The Tragedy Of Religious Freedom

Author: Marc O. DeGirolami
Publisher: Harvard University Press
ISBN: 0674074157
Size: 21.66 MB
Format: PDF, Docs
View: 6711
Download
Legal scholars expect to resolve religious dilemmas according to principles of equality, neutrality, or separation of church and state. But such abstractions fail to do justice to the clashing values in today’s pluralistic society. Marc DeGirolami explains why conflicts implicating religious liberty are so emotionally fraught and deeply contested.

After Secular Law

Author: Winnifred Sullivan
Publisher: Stanford University Press
ISBN: 0804775362
Size: 10.93 MB
Format: PDF, ePub, Docs
View: 4596
Download
Bringing together scholars with a variety of perspectives and orientations, this work examines the interconnections between law and religion and the unexpected histories and anthropologies of legal secularism in a globalizing modernity.

Varieties Of Religious Establishment

Author: Lori G. Beaman
Publisher: Routledge
ISBN: 1317002520
Size: 67.76 MB
Format: PDF, ePub
View: 7755
Download
Advocacy for religious freedom has become a global project while religion, and the management of religion, has become of increasing interest to scholars across a wider range of disciplines. Rather than adopting the common assumption that religious freedom is simply incompletely realized, the authors in this book suggest that the starting point for understanding religion in public life today should be religious establishment. In the hyper-globalized world of the politics of religious freedom today, a focus on establishments brings into view the cultural assumptions, cosmologies, anthropologies, and institutions which structure religion and religious diversity. Leading international scholars from a diverse range of disciplines explore how countries today live with religious difference and consider how considering establishments reveals the limitations of universal, multicultural, and interfaith models of religious freedom. Examining the various forms religion takes in Tunisia, Canada, Taiwan, South Africa, and the USA, amongst others, this book argues that legal protections for religious freedom can only be understood in a context of socially and culturally specific constraints.

Love The Sin

Author: Janet R. Jakobsen
Publisher: Beacon Press
ISBN: 9780807041338
Size: 75.41 MB
Format: PDF, ePub, Mobi
View: 6601
Download
In this revolutionary new book, scholars Janet R. Jakobsen and Ann Pellegrini confront the issue of sexual regulation head-on by supporting the idea of having sexual freedom just as we have religious freedom in this country. In their carefully constructed argument, they fight the idea of loving the sinner but hating the sin, suggesting we should, in the case of sex, love the sin. Turning from sex to religion, the authors question why in the United States the principle of religious freedom is so rarely realized in practice. They end by providing a new way of considering freedom for both sexuality and religion, after laying out precisely how the two are intertwined. "Surprising . . . startling . . . a fresh way to argue for gay rights and sexual freedom." —Michael Bronski, Boston Phoenix "A tightly packed analysis of the fallacy of sexual tolerance in American society . . . This book serves its purpose by giving the GLBT community a new focus and even a renewed idealism." —Gayle R. Baldwin, Gay & Lesbian Review "[The authors'] powerful arguments might help feminists to explain pro-sex values to Christians who, knowing their own denominations' struggles against established churches, understand the value of religious freedom." —Gail Bederman, Women's Review of Books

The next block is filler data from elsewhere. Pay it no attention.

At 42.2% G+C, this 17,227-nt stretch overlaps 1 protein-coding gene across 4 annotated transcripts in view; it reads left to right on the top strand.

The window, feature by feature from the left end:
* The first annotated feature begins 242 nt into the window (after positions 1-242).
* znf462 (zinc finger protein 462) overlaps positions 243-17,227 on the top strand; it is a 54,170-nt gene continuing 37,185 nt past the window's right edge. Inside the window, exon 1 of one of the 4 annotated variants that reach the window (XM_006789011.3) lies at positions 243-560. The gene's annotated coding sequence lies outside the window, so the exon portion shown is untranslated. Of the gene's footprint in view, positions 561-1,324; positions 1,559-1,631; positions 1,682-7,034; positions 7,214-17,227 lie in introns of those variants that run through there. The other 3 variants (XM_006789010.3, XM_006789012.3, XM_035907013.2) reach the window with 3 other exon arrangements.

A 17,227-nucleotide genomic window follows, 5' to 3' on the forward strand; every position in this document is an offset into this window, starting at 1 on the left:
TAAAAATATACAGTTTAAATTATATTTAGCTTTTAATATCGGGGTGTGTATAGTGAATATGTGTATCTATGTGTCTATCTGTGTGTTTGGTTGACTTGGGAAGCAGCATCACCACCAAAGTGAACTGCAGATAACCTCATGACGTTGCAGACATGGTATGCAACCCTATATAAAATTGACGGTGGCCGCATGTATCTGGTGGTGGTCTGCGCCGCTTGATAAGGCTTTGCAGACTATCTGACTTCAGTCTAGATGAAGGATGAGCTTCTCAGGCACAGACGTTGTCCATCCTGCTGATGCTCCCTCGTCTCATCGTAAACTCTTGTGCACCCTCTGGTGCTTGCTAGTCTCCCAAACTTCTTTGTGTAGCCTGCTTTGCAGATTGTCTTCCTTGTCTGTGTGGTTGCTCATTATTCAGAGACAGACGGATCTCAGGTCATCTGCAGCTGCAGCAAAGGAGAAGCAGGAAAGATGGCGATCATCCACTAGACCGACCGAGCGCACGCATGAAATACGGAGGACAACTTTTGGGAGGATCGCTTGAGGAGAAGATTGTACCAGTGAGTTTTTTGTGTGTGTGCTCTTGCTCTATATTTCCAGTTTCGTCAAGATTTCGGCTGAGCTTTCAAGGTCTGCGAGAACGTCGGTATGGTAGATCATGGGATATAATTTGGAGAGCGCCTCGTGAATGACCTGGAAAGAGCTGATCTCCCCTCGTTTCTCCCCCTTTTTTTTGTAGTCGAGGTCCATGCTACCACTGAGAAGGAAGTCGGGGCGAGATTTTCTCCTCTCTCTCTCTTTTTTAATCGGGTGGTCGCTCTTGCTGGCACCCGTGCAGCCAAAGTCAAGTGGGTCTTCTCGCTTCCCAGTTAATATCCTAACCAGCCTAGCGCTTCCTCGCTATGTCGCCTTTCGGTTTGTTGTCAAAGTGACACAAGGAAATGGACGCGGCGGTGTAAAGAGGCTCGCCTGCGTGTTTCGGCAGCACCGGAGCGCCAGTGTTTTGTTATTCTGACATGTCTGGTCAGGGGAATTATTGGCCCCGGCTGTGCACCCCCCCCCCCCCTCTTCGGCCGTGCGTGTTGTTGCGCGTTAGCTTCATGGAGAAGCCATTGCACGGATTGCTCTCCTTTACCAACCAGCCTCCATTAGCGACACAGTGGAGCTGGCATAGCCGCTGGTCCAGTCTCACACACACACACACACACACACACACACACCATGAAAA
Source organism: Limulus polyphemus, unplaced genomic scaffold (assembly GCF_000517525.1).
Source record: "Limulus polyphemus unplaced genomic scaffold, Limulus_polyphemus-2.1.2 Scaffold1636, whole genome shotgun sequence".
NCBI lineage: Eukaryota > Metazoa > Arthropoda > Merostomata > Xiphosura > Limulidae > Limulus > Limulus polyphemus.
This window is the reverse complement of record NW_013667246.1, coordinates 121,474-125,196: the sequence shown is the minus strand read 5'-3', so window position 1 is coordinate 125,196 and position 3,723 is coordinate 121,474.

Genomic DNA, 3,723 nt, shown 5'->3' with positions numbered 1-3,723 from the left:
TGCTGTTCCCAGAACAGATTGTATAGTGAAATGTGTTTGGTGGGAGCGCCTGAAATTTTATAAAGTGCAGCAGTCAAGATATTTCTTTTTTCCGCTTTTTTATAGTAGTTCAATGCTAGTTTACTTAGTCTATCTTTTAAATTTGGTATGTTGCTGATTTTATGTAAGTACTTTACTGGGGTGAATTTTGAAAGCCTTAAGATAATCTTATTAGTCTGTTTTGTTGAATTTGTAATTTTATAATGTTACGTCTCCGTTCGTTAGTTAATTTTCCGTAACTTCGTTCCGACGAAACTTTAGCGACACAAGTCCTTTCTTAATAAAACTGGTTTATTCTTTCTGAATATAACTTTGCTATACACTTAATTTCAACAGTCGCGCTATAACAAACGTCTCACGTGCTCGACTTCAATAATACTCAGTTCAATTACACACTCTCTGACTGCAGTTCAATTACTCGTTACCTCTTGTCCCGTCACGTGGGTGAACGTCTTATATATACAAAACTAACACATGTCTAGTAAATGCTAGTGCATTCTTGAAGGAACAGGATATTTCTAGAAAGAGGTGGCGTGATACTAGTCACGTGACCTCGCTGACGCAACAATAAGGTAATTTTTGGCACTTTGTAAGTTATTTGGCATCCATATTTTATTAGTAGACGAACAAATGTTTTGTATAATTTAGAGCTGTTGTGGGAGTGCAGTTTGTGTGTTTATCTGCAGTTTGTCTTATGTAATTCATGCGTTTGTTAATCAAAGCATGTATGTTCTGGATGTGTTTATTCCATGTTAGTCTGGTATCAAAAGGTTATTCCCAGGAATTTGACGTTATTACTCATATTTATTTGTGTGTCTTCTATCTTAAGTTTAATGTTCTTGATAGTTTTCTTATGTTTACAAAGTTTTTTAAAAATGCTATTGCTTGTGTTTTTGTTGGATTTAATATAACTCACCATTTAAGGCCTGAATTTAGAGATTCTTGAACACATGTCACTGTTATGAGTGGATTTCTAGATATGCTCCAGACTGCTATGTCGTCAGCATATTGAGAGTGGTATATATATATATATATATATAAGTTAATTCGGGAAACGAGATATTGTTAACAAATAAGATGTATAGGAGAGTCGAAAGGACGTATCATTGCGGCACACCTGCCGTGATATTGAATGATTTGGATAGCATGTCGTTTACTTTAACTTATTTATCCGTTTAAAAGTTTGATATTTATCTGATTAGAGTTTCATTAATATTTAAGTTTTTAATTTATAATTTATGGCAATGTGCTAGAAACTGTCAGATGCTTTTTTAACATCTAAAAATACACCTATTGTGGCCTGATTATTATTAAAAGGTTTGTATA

Beyond Religious Freedom

Author: Elizabeth Shakman Hurd
Publisher: Princeton University Press
ISBN: 1400873819
Size: 78.76 MB
Format: PDF, Kindle
View: 5004
Download
In recent years, North American and European nations have sought to legally remake religion in other countries through an unprecedented array of international initiatives. Policymakers have rallied around the notion that the fostering of religious freedom, interfaith dialogue, religious tolerance, and protections for religious minorities are the keys to combating persecution and discrimination. Beyond Religious Freedom persuasively argues that these initiatives create the very social tensions and divisions they are meant to overcome. Elizabeth Shakman Hurd looks at three critical channels of state-sponsored intervention: international religious freedom advocacy, development assistance and nation building, and international law. She shows how these initiatives make religious difference a matter of law, resulting in a divide that favors forms of religion authorized by those in power and excludes other ways of being and belonging. In exploring the dizzying power dynamics and blurred boundaries that characterize relations between "expert religion," "governed religion," and "lived religion," Hurd charts new territory in the study of religion in global politics. A forceful and timely critique of the politics of promoting religious freedom, Beyond Religious Freedom provides new insights into today's most pressing dilemmas of power, difference, and governance.